# Machine learning is not just statistics

### Discussing the differences, the similarities, and the nuances

Two of the most common misconceptions I hear:

*“Machine learning is just applied statistics.”“Statistics is just applied probability.”*

Like all proper misconceptions, these are rooted in truth as well. Machine learning heavily utilizes statistics, and statistics is built upon probability theory.

However, there are fundamental differences in the mindsets.

Probability enables us to reason about uncertainty; statistics quantifies and explains it. Machine learning makes predictions from data. It might use probability and statistics. It might not.

This post is about the differences, the similarities, and everything in between. Because these classes are definitely not linearly separable.

One thing is sure: probability is where it all starts.

This post is the next chapter of my upcoming Mathematics of Machine Learning book, available in early access.

New chapters are available for the premium subscribers of The Palindrome as well, but there are 40+ chapters (~450 pages) available exclusively for members of the early access.

# Probability

Once upon a time, Newton invented calculus. An apple fell on his head, and soon, he had a method to compute the trajectory of said apple. Or a thrown rock. Or an orbiting space station.

However, compared to an orbiting space station, predicting the outcome of a tossed coin is extremely hard. Think about it: a space station orbits in vacuum, but the coin is flying in the air. From a physical perspective, vacuum is a much simpler ambience. No complex hydrodynamical forces, no turbulence, no chaos.

Nowadays, we can precisely compute the trajectory of a falling coin, but this was not the case in the 18th century, when probability theory came to life. Mind you, it was started by a few aristocrats looking for an edge in their gambling adventures.

Antoine Gombaud, chevalier de Méré wanted to play a game, but he accidentally launched an investigation that gave birth to one of the most essential tools. One that became the logic of science.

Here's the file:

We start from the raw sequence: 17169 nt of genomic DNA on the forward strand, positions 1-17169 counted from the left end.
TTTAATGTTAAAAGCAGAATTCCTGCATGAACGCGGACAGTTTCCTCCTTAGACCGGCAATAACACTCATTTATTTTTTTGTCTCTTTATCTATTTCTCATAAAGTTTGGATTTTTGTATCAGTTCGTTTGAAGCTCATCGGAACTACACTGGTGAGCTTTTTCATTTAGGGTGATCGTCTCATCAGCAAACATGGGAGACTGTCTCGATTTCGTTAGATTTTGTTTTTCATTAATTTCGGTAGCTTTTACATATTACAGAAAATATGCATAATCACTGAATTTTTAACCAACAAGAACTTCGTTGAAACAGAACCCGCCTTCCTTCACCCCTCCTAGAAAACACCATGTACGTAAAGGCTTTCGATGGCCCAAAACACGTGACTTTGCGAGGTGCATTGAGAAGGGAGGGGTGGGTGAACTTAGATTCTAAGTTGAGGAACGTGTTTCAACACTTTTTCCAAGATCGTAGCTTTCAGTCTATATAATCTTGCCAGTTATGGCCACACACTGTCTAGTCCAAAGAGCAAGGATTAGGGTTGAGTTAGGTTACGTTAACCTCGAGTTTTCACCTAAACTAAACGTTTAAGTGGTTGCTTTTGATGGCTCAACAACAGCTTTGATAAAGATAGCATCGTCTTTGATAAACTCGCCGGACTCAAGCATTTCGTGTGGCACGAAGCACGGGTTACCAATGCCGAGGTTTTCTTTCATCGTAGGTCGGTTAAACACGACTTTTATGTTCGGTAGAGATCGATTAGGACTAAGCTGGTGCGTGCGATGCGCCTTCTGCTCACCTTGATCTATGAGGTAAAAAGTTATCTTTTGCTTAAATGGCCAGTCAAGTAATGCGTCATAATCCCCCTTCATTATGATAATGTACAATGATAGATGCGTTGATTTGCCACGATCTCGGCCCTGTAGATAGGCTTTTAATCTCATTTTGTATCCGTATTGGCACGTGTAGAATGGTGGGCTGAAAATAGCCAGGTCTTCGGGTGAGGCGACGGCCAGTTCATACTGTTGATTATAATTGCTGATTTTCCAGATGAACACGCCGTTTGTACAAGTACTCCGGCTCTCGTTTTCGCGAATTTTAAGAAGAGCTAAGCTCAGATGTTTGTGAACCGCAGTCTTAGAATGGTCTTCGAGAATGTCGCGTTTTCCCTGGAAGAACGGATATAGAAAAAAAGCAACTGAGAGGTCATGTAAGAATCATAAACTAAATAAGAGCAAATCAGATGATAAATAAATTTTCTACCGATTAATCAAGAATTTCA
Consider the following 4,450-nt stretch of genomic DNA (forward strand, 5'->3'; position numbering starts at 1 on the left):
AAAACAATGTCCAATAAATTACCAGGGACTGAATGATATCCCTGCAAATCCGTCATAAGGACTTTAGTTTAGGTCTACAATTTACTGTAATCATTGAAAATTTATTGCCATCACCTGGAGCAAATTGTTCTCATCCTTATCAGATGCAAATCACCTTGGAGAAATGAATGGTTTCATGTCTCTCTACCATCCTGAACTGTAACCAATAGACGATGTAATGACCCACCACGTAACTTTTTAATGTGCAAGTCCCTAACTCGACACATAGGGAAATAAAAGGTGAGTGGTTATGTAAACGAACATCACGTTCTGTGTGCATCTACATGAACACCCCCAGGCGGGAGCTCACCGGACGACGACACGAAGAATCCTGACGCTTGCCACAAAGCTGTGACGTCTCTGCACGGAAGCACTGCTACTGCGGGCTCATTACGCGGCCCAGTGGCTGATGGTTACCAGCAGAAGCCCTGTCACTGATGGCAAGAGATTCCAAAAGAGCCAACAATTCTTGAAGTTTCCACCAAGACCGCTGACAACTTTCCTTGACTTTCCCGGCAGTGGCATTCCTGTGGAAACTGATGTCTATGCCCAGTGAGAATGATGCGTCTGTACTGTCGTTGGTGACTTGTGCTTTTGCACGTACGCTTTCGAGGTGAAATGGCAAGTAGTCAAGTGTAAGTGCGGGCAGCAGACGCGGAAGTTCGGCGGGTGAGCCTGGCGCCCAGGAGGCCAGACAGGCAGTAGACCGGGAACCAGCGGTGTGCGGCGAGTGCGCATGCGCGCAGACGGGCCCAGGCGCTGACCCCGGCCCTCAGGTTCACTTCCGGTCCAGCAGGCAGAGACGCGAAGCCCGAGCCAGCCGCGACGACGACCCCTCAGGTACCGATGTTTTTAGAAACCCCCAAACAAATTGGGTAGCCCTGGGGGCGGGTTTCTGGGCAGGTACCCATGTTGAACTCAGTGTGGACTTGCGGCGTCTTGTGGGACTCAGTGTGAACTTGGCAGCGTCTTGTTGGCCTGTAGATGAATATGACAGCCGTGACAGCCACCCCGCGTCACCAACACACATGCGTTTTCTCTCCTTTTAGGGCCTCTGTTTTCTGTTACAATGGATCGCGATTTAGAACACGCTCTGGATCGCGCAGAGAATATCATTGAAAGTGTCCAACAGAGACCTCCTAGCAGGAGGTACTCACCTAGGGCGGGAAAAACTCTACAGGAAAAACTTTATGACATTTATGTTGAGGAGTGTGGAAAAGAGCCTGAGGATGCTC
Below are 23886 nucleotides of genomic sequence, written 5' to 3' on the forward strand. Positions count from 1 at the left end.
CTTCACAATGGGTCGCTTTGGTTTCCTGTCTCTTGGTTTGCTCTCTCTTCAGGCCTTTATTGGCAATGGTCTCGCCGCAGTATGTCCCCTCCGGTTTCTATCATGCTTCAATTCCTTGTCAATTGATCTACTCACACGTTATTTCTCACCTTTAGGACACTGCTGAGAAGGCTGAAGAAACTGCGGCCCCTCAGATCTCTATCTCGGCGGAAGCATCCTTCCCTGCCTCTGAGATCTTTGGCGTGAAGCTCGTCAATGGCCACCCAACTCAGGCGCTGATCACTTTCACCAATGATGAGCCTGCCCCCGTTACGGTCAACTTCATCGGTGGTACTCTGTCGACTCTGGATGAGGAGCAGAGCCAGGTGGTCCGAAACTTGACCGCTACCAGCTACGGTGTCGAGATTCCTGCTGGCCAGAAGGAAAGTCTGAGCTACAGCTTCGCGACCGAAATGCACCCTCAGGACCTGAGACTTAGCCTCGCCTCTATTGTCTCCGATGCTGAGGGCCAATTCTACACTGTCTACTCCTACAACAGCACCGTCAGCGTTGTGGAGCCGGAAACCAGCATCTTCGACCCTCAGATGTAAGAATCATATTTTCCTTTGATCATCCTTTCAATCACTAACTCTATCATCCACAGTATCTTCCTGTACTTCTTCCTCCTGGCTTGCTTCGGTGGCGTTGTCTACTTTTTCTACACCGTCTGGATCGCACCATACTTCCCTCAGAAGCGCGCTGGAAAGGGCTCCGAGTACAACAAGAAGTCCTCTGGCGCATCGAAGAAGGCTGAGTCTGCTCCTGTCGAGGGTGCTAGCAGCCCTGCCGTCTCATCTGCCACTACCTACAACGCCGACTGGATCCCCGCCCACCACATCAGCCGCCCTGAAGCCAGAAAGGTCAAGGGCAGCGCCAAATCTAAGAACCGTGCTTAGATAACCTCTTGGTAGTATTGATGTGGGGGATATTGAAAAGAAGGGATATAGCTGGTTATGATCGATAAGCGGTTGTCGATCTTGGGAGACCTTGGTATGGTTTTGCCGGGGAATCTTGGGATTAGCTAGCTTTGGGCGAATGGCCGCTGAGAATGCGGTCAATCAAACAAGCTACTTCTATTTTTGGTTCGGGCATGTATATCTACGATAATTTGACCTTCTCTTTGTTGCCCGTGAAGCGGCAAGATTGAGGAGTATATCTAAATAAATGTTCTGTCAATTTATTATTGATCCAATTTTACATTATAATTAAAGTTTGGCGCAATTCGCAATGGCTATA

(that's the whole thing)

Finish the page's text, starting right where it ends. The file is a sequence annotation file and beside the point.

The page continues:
Think of probability as a means of dealing with missing information. Probability theory provides the tools to formulate and deal with such models. To illustrate this principle, let’s see the simplest possible example, one that we already talked about: tossing a coin.

Let’s build a probabilistic model! What makes one? Probability is a measure of likelihood for the so-called events. In our case, the events are the potential outcomes, i.e. heads or tails.

That is, the event space is modeled by a set, and the events by subsets of the event space.

There are three simple rules that any measure of probability must satisfy:

the probability is a nonnegative number between 0 and 1,

the probability of Ω is 1,

and the probability of mutually exclusive events sum up.

These are called Kolmogorov’s axioms.

Because the outcome of a coin toss is perfectly random, it is safe to assume that the probability of heads and tails is the same. With this, our probabilistic model is complete.

Probability theory allows us to reason within the confines of this model. What is the probability of getting five heads after tossing it up ten times?

(If you are interested in more about probability and why it is the logic of science, check out the very first post of this newsletter.)

However, assigning probabilities to our probabilistic models is a different question. How do we solve that?

Enter the world of statistics.

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